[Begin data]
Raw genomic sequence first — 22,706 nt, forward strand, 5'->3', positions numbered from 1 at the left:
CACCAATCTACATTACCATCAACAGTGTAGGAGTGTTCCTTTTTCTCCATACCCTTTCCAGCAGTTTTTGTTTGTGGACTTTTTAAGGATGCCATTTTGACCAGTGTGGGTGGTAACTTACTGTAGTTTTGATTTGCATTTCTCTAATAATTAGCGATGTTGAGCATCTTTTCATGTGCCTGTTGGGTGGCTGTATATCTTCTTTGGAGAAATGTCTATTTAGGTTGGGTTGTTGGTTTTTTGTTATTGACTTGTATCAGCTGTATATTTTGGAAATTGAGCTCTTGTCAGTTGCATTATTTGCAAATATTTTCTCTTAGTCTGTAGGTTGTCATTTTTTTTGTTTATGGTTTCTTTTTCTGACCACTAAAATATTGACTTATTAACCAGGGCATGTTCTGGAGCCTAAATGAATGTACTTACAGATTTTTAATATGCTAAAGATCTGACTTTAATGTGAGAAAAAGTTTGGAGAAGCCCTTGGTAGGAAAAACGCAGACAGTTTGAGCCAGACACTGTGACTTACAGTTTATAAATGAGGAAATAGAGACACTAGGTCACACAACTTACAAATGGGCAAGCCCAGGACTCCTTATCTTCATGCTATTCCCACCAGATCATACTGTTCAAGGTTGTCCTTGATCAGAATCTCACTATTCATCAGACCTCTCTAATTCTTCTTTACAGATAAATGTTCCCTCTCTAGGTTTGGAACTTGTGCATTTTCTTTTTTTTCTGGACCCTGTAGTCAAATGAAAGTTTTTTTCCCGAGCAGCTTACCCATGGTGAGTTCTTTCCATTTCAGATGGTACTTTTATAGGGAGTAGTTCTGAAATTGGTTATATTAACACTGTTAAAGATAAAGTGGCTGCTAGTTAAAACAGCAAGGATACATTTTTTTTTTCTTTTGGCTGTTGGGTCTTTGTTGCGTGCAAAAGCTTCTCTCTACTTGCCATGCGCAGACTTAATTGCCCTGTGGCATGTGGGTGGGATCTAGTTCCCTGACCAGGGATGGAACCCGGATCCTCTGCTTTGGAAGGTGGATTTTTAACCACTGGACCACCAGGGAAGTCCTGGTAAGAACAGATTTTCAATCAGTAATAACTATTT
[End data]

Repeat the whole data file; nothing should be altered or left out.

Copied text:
Raw genomic sequence first — 22,706 nt, forward strand, 5'->3', positions numbered from 1 at the left:
CACCAATCTACATTACCATCAACAGTGTAGGAGTGTTCCTTTTTCTCCATACCCTTTCCAGCAGTTTTTGTTTGTGGACTTTTTAAGGATGCCATTTTGACCAGTGTGGGTGGTAACTTACTGTAGTTTTGATTTGCATTTCTCTAATAATTAGCGATGTTGAGCATCTTTTCATGTGCCTGTTGGGTGGCTGTATATCTTCTTTGGAGAAATGTCTATTTAGGTTGGGTTGTTGGTTTTTTGTTATTGACTTGTATCAGCTGTATATTTTGGAAATTGAGCTCTTGTCAGTTGCATTATTTGCAAATATTTTCTCTTAGTCTGTAGGTTGTCATTTTTTTTGTTTATGGTTTCTTTTTCTGACCACTAAAATATTGACTTATTAACCAGGGCATGTTCTGGAGCCTAAATGAATGTACTTACAGATTTTTAATATGCTAAAGATCTGACTTTAATGTGAGAAAAAGTTTGGAGAAGCCCTTGGTAGGAAAAACGCAGACAGTTTGAGCCAGACACTGTGACTTACAGTTTATAAATGAGGAAATAGAGACACTAGGTCACACAACTTACAAATGGGCAAGCCCAGGACTCCTTATCTTCATGCTATTCCCACCAGATCATACTGTTCAAGGTTGTCCTTGATCAGAATCTCACTATTCATCAGACCTCTCTAATTCTTCTTTACAGATAAATGTTCCCTCTCTAGGTTTGGAACTTGTGCATTTTCTTTTTTTTCTGGACCCTGTAGTCAAATGAAAGTTTTTTTCCCGAGCAGCTTACCCATGGTGAGTTCTTTCCATTTCAGATGGTACTTTTATAGGGAGTAGTTCTGAAATTGGTTATATTAACACTGTTAAAGATAAAGTGGCTGCTAGTTAAAACAGCAAGGATACATTTTTTTTTTCTTTTGGCTGTTGGGTCTTTGTTGCGTGCAAAAGCTTCTCTCTACTTGCCATGCGCAGACTTAATTGCCCTGTGGCATGTGGGTGGGATCTAGTTCCCTGACCAGGGATGGAACCCGGATCCTCTGCTTTGGAAGGTGGATTTTTAACCACTGGACCACCAGGGAAGTCCTGGTAAGAACAGATTTTCAATCAGTAATAACTATTT